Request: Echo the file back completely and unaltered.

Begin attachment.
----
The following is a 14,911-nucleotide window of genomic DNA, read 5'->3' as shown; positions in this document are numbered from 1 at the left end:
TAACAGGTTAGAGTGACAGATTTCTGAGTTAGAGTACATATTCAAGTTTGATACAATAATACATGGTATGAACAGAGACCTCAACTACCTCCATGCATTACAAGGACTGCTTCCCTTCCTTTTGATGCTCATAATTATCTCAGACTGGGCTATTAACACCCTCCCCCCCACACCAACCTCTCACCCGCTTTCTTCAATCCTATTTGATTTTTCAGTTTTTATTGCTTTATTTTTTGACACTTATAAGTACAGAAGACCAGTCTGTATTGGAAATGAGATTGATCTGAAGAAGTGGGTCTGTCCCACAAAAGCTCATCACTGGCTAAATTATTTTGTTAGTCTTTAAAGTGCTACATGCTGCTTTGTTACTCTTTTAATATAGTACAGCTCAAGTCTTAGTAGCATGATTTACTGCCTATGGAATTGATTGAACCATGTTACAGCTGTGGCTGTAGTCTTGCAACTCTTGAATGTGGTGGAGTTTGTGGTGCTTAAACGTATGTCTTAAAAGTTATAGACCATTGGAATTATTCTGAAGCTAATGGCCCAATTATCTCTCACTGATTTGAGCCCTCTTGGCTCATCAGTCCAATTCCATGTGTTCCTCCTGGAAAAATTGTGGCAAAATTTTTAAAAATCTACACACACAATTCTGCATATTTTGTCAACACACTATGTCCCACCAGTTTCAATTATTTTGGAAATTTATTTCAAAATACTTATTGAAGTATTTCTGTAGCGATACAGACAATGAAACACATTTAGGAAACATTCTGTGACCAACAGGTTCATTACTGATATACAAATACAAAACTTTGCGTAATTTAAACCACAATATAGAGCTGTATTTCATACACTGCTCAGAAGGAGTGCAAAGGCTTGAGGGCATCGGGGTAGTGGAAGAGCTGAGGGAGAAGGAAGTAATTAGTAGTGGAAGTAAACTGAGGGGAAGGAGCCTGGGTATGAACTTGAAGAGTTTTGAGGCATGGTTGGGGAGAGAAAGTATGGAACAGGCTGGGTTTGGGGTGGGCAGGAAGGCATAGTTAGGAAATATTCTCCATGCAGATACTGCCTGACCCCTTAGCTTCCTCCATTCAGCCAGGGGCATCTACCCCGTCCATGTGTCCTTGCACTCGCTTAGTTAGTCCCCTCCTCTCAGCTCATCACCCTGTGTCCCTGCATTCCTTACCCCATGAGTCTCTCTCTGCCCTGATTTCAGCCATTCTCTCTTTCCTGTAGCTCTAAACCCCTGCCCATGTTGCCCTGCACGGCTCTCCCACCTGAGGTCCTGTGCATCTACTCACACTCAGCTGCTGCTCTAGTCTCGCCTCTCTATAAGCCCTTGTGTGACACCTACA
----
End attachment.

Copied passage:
The following is a 14,911-nucleotide window of genomic DNA, read 5'->3' as shown; positions in this document are numbered from 1 at the left end:
TAACAGGTTAGAGTGACAGATTTCTGAGTTAGAGTACATATTCAAGTTTGATACAATAATACATGGTATGAACAGAGACCTCAACTACCTCCATGCATTACAAGGACTGCTTCCCTTCCTTTTGATGCTCATAATTATCTCAGACTGGGCTATTAACACCCTCCCCCCCACACCAACCTCTCACCCGCTTTCTTCAATCCTATTTGATTTTTCAGTTTTTATTGCTTTATTTTTTGACACTTATAAGTACAGAAGACCAGTCTGTATTGGAAATGAGATTGATCTGAAGAAGTGGGTCTGTCCCACAAAAGCTCATCACTGGCTAAATTATTTTGTTAGTCTTTAAAGTGCTACATGCTGCTTTGTTACTCTTTTAATATAGTACAGCTCAAGTCTTAGTAGCATGATTTACTGCCTATGGAATTGATTGAACCATGTTACAGCTGTGGCTGTAGTCTTGCAACTCTTGAATGTGGTGGAGTTTGTGGTGCTTAAACGTATGTCTTAAAAGTTATAGACCATTGGAATTATTCTGAAGCTAATGGCCCAATTATCTCTCACTGATTTGAGCCCTCTTGGCTCATCAGTCCAATTCCATGTGTTCCTCCTGGAAAAATTGTGGCAAAATTTTTAAAAATCTACACACACAATTCTGCATATTTTGTCAACACACTATGTCCCACCAGTTTCAATTATTTTGGAAATTTATTTCAAAATACTTATTGAAGTATTTCTGTAGCGATACAGACAATGAAACACATTTAGGAAACATTCTGTGACCAACAGGTTCATTACTGATATACAAATACAAAACTTTGCGTAATTTAAACCACAATATAGAGCTGTATTTCATACACTGCTCAGAAGGAGTGCAAAGGCTTGAGGGCATCGGGGTAGTGGAAGAGCTGAGGGAGAAGGAAGTAATTAGTAGTGGAAGTAAACTGAGGGGAAGGAGCCTGGGTATGAACTTGAAGAGTTTTGAGGCATGGTTGGGGAGAGAAAGTATGGAACAGGCTGGGTTTGGGGTGGGCAGGAAGGCATAGTTAGGAAATATTCTCCATGCAGATACTGCCTGACCCCTTAGCTTCCTCCATTCAGCCAGGGGCATCTACCCCGTCCATGTGTCCTTGCACTCGCTTAGTTAGTCCCCTCCTCTCAGCTCATCACCCTGTGTCCCTGCATTCCTTACCCCATGAGTCTCTCTCTGCCCTGATTTCAGCCATTCTCTCTTTCCTGTAGCTCTAAACCCCTGCCCATGTTGCCCTGCACGGCTCTCCCACCTGAGGTCCTGTGCATCTACTCACACTCAGCTGCTGCTCTAGTCTCGCCTCTCTATAAGCCCTTGTGTGACACCTACA